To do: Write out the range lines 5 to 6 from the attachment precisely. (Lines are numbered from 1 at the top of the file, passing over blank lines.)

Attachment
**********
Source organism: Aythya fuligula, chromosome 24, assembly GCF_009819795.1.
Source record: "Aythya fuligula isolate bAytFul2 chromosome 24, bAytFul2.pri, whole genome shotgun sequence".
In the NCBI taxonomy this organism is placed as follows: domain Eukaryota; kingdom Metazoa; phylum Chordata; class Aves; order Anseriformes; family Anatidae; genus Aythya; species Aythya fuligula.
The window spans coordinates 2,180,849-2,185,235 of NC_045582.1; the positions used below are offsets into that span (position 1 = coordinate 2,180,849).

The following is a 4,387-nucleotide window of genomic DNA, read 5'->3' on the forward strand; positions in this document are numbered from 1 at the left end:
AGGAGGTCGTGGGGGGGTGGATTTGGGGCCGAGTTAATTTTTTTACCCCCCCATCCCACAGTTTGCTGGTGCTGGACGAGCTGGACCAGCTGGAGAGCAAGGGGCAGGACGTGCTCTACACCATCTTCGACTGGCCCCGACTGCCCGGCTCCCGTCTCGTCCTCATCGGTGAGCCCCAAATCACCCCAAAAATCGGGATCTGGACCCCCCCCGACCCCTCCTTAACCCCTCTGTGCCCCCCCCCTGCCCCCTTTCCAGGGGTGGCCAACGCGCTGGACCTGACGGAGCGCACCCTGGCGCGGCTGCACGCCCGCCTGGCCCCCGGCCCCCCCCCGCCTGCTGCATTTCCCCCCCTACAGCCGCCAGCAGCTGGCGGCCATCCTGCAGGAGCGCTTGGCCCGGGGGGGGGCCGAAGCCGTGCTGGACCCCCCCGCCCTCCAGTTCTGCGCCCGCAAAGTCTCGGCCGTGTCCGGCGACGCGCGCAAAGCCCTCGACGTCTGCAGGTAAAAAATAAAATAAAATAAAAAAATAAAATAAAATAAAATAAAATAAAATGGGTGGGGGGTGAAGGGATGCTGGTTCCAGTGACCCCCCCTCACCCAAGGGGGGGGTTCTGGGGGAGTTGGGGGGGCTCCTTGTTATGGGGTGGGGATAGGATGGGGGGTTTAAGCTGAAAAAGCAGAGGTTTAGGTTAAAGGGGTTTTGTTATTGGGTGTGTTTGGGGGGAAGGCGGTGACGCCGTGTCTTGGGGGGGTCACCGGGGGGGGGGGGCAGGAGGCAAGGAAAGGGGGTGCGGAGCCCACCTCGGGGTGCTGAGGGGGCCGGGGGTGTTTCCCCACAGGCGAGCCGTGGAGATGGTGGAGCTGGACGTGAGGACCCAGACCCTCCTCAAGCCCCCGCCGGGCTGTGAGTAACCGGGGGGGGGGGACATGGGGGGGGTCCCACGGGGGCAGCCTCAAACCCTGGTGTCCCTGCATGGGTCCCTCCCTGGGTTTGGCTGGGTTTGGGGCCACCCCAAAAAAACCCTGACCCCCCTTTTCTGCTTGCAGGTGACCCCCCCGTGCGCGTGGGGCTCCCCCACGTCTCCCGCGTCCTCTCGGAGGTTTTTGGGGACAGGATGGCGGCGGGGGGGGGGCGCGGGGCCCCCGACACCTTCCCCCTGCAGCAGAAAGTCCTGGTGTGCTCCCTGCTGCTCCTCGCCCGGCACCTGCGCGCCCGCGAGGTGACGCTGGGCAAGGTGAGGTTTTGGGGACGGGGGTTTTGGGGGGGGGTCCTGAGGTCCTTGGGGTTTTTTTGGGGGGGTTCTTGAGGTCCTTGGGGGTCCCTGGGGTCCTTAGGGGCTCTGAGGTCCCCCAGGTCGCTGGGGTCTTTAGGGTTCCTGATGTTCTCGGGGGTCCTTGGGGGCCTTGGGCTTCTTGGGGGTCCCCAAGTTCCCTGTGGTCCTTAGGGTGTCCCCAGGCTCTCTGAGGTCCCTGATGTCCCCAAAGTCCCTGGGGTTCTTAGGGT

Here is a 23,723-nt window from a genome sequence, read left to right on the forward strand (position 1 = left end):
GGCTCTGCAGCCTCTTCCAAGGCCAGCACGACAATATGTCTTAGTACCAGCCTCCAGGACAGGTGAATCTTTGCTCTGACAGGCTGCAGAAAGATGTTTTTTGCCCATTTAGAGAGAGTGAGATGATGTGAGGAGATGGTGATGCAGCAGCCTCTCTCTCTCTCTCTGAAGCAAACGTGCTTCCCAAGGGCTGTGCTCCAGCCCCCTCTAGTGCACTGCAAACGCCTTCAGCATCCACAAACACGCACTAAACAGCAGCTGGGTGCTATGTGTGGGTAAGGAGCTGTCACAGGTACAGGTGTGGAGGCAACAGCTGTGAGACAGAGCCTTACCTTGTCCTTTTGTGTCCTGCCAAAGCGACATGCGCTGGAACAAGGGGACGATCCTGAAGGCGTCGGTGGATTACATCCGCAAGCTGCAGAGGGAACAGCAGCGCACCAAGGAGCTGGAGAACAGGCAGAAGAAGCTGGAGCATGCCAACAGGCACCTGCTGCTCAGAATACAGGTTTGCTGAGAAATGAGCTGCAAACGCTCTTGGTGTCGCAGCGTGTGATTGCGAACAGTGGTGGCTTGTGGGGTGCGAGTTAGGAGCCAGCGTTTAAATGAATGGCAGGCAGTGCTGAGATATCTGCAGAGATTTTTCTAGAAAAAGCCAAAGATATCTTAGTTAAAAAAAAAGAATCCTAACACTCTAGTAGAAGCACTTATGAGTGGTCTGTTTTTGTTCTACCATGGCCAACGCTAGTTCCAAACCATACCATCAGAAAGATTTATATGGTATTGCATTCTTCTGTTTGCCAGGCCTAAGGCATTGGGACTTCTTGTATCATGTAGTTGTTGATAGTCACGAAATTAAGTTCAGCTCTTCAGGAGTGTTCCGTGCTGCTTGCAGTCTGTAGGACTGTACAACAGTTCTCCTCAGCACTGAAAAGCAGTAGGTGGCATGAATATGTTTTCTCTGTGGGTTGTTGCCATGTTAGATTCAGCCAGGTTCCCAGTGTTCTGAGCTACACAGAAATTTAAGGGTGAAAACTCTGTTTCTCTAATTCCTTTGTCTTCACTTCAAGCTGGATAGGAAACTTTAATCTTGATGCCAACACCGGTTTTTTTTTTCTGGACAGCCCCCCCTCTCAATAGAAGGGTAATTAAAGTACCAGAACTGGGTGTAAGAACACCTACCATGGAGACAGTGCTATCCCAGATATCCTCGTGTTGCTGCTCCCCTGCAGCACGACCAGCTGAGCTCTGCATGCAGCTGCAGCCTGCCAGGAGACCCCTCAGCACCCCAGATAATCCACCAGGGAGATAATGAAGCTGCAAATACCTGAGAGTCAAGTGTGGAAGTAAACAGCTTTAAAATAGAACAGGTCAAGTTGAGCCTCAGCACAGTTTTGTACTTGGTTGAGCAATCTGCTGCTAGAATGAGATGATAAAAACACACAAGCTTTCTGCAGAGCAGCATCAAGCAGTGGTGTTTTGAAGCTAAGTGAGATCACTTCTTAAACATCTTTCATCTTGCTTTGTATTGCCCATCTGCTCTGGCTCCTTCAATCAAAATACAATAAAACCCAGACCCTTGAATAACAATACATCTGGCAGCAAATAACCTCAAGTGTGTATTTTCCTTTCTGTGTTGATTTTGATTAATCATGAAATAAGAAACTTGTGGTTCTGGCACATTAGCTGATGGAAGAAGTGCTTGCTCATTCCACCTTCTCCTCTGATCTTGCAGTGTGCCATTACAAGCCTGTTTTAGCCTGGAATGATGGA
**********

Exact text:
The following is a 4,387-nucleotide window of genomic DNA, read 5'->3' on the forward strand; positions in this document are numbered from 1 at the left end:
AGGAGGTCGTGGGGGGGTGGATTTGGGGCCGAGTTAATTTTTTTACCCCCCCATCCCACAGTTTGCTGGTGCTGGACGAGCTGGACCAGCTGGAGAGCAAGGGGCAGGACGTGCTCTACACCATCTTCGACTGGCCCCGACTGCCCGGCTCCCGTCTCGTCCTCATCGGTGAGCCCCAAATCACCCCAAAAATCGGGATCTGGACCCCCCCCGACCCCTCCTTAACCCCTCTGTGCCCCCCCCCTGCCCCCTTTCCAGGGGTGGCCAACGCGCTGGACCTGACGGAGCGCACCCTGGCGCGGCTGCACGCCCGCCTGGCCCCCGGCCCCCCCCCGCCTGCTGCATTTCCCCCCCTACAGCCGCCAGCAGCTGGCGGCCATCCTGCAGGAGCGCTTGGCCCGGGGGGGGGCCGAAGCCGTGCTGGACCCCCCCGCCCTCCAGTTCTGCGCCCGCAAAGTCTCGGCCGTGTCCGGCGACGCGCGCAAAGCCCTCGACGTCTGCAGGTAAAAAATAAAATAAAATAAAAAAATAAAATAAAATAAAATAAAATAAAATGGGTGGGGGGTGAAGGGATGCTGGTTCCAGTGACCCCCCCTCACCCAAGGGGGGGGTTCTGGGGGAGTTGGGGGGGCTCCTTGTTATGGGGTGGGGATAGGATGGGGGGTTTAAGCTGAAAAAGCAGAGGTTTAGGTTAAAGGGGTTTTGTTATTGGGTGTGTTTGGGGGGAAGGCGGTGACGCCGTGTCTTGGGGGGGTCACCGGGGGGGGGGGGCAGGAGGCAAGGAAAGGGGGTGCGGAGCCCACCTCGGGGTGCTGAGGGGGCCGGGGGTGTTTCCCCACAGGCGAGCCGTGGAGATGGTGGAGCTGGACGTGAGGACCCAGACCCTCCTCAAGCCCCCGCCGGGCTGTGAGTAACCGGGGGGGGGGGACATGGGGGGGGTCCCACGGGGGCAGCCTCAAACCCTGGTGTCCCTGCATGGGTCCCTCCCTGGGTTTGGCTGGGTTTGGGGCCACCCCAAAAAAACCCTGACCCCCCTTTTCTGCTTGCAGGTGACCCCCCCGTGCGCGTGGGGCTCCCCCACGTCTCCCGCGTCCTCTCGGAGGTTTTTGGGGACAGGATGGCGGCGGGGGGGGGGCGCGGGGCCCCCGACACCTTCCCCCTGCAGCAGAAAGTCCTGGTGTGCTCCCTGCTGCTCCTCGCCCGGCACCTGCGCGCCCGCGAGGTGACGCTGGGCAAGGTGAGGTTTTGGGGACGGGGGTTTTGGGGGGGGGTCCTGAGGTCCTTGGGGTTTTTTTGGGGGGGTTCTTGAGGTCCTTGGGGGTCCCTGGGGTCCTTAGGGGCTCTGAGGTCCCCCAGGTCGCTGGGGTCTTTAGGGTTCCTGATGTTCTCGGGGGTCCTTGGGGGCCTTGGGCTTCTTGGGGGTCCCCAAGTTCCCTGTGGTCCTTAGGGTGTCCCCAGGCTCTCTGAGGTCCCTGATGTCCCCAAAGTCCCTGGGGTTCTTAGGGT